By Emele Onu and Ruth Olurounbi
Stockbrokers are out of fashion in Nigeria.
Not a single company registered to become a dealer on the West African country’s stock exchange in 2019, according to Nigeria’s Securities and Exchange Commission. That’s a comedown from the record 19 brokerages accredited in 2006, before upheaval in the banking industry and the global financial crisis caused domestic equities to tumble from all-time highs.
It’s also the first time that’s happened in 19 years.
“There’s a lot of brokers that are finding it very difficult to make a living,” Temi Popoola, the chief executive officer of Renaissance Capital’s Nigerian business, said by phone from Lagos. “Revenue that brokerage companies earn has a strong correlation with the volume of trade.”
Shares changing hands on Nigeria’s benchmark index last year fell to the lowest level since at least 2009, according to data compiled by Bloomberg. Investors also have less equities to choose from, with the number of listings down to a 15-year low, as the economy struggles to recover from a drop in oil prices.
An early respite this year — which has seen a spike in average trading volumes and a world-beating stock-market rally — won’t last, said Wale Olusi, head of research at United Capital Plc. Besides, it’s not enough to prevent brokers from shutting down, he said.
Moreover, the central bank on Friday unexpectedly raised the amount of money lenders need to park with the regulator. The measure is aimed at reducing the supply of cash in the financial system, which if left untamed could spur inflation. Excess liquidity built up after the central bank late last year banned individuals and non-banking institutions from buying high-yielding government debt, pushing funds to the equity market.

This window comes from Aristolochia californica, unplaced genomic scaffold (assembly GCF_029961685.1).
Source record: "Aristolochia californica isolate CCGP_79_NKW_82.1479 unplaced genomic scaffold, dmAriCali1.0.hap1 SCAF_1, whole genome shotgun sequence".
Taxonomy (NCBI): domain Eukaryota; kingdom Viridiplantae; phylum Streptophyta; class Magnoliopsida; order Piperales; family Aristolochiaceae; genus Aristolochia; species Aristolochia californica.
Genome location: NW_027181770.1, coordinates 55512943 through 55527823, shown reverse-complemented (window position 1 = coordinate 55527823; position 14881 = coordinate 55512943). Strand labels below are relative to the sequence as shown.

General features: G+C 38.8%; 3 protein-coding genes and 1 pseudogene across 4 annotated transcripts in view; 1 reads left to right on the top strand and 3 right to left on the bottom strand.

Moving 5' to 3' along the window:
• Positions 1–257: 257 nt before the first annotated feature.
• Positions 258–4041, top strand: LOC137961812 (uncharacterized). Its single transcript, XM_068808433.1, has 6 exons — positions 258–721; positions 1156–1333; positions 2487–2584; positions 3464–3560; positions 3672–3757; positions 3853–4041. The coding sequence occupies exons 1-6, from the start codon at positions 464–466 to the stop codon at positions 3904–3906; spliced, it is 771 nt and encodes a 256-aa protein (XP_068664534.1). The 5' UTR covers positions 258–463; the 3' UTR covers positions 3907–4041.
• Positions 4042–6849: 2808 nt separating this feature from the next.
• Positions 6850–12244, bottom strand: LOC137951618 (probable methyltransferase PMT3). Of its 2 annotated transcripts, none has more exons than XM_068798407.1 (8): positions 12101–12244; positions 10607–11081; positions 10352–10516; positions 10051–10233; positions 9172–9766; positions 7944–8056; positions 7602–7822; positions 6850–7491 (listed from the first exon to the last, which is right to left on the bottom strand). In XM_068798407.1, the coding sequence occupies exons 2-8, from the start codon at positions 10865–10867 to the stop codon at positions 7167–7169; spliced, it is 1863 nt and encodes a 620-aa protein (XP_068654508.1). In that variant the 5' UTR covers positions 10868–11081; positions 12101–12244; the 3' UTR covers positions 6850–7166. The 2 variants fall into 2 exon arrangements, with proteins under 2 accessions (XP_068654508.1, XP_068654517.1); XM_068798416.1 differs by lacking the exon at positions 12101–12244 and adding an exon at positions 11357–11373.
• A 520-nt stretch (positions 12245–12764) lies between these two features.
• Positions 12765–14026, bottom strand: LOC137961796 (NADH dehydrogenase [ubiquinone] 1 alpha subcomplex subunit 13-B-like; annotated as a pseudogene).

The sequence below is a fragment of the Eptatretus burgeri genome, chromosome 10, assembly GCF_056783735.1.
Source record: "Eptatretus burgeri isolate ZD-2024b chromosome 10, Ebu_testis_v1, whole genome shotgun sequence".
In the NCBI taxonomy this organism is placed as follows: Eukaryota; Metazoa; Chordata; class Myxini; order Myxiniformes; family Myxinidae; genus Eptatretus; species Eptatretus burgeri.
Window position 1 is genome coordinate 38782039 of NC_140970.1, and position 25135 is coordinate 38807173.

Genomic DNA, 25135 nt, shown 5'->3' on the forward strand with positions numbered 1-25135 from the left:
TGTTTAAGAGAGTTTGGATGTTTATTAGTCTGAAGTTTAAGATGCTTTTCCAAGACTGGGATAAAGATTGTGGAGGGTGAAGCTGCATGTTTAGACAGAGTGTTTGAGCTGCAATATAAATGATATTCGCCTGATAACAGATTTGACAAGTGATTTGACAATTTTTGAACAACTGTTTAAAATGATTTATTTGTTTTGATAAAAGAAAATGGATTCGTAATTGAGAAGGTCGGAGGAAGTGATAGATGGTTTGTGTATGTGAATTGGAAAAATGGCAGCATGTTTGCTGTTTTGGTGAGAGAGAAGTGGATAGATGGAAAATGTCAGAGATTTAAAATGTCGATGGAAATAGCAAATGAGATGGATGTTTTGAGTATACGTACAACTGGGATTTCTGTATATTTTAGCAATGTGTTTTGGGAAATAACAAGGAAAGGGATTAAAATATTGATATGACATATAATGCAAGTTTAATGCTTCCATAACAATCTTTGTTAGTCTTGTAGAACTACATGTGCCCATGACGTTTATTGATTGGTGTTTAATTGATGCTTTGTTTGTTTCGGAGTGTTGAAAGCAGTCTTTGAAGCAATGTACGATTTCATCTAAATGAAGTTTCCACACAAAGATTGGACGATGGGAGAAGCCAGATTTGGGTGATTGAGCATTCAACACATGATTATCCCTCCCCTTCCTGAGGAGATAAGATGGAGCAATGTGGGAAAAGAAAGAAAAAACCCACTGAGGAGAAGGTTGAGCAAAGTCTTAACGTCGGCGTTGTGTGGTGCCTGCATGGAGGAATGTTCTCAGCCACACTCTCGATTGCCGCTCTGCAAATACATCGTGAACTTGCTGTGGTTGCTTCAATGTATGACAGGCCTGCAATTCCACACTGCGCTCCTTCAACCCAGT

“We have to be careful in the equity market because it is not driven by any fundamentals,” said Bismarck Rewane, the chief executive officer of Financial Derivatives Co. “Earnings of companies have not increased so stock prices shouldn’t be increasing at a rate faster than their earnings.”
An investment in local bonds would’ve returned almost three times more than one in the Nigerian benchmark equity index over the past seven years, including dividend payouts to shareholders, according to data compiled by Bloomberg.
“Almost every person from our older generation has some cautionary tale on how much they’ve lost at one point or another in the Nigerian Stock Exchange,” said Akabogu Chukwudalu, an investment manager at Lagos-based Platform Capital. “The equity market is ordinarily supposed to return way more than the fixed-income market to compensate for risk, but this hasn’t been the case.”
Nigeria is not alone. Macquarie Group Ltd., Arqaam Capital Ltd., Deutsche Bank AG and Credit Suisse Group AG have either pared back their operations or closed down some businesses in South Africa, where trading activity is also down. The number of listings in Johannesburg hasn’t been this low in 16 years as Africa’s two largest economies both struggle to get growth going.
Smaller Nigerian brokers focused on retail investors are being hit especially hard. Larger institutions can rely on pension funds and money managers for deals or diversify across asset classes, like commodities, currencies and fixed income. They can furthermore depend on affiliates in other countries to push trades their way.
The lack of opportunities at home is also prompting individuals to look abroad. This is allowing dominant brokers — like Renaissance Capital, Chapel Hill Denham Securities Group, Asset & Resource Management Holding Co. and Stanbic IBTC Holdings Plc — to stretch their lead by offering investors shares in blue-chip foreign companies or exchange traded funds.
The Association of Securities Dealing Houses of Nigeria is trying to aid ailing members by training them in other asset classes, said Chairman Onyenwechukwu Ezeagu. It last year helped set up the Lagos Commodities and Futures Exchange, which the industry body expects will gain more traction from President Muhammadu Buhari push to diversify from oil by encouraging investments in agriculture and minerals.
The brokers are also in talks to handle retail fixed-income transactions through the FMDQ Securities Exchange in a bid to broaden their opportunities. That will give its members the right to handle trades of less than 100 million naira ($276,000), which are too small for banks, he said.
“The market has not been bullish so that reduces the number of houses,” said United Capital’s Olusi. “You need less brokers because technology can do some of these things we are doing.”
–With assistance from Adelaide Changole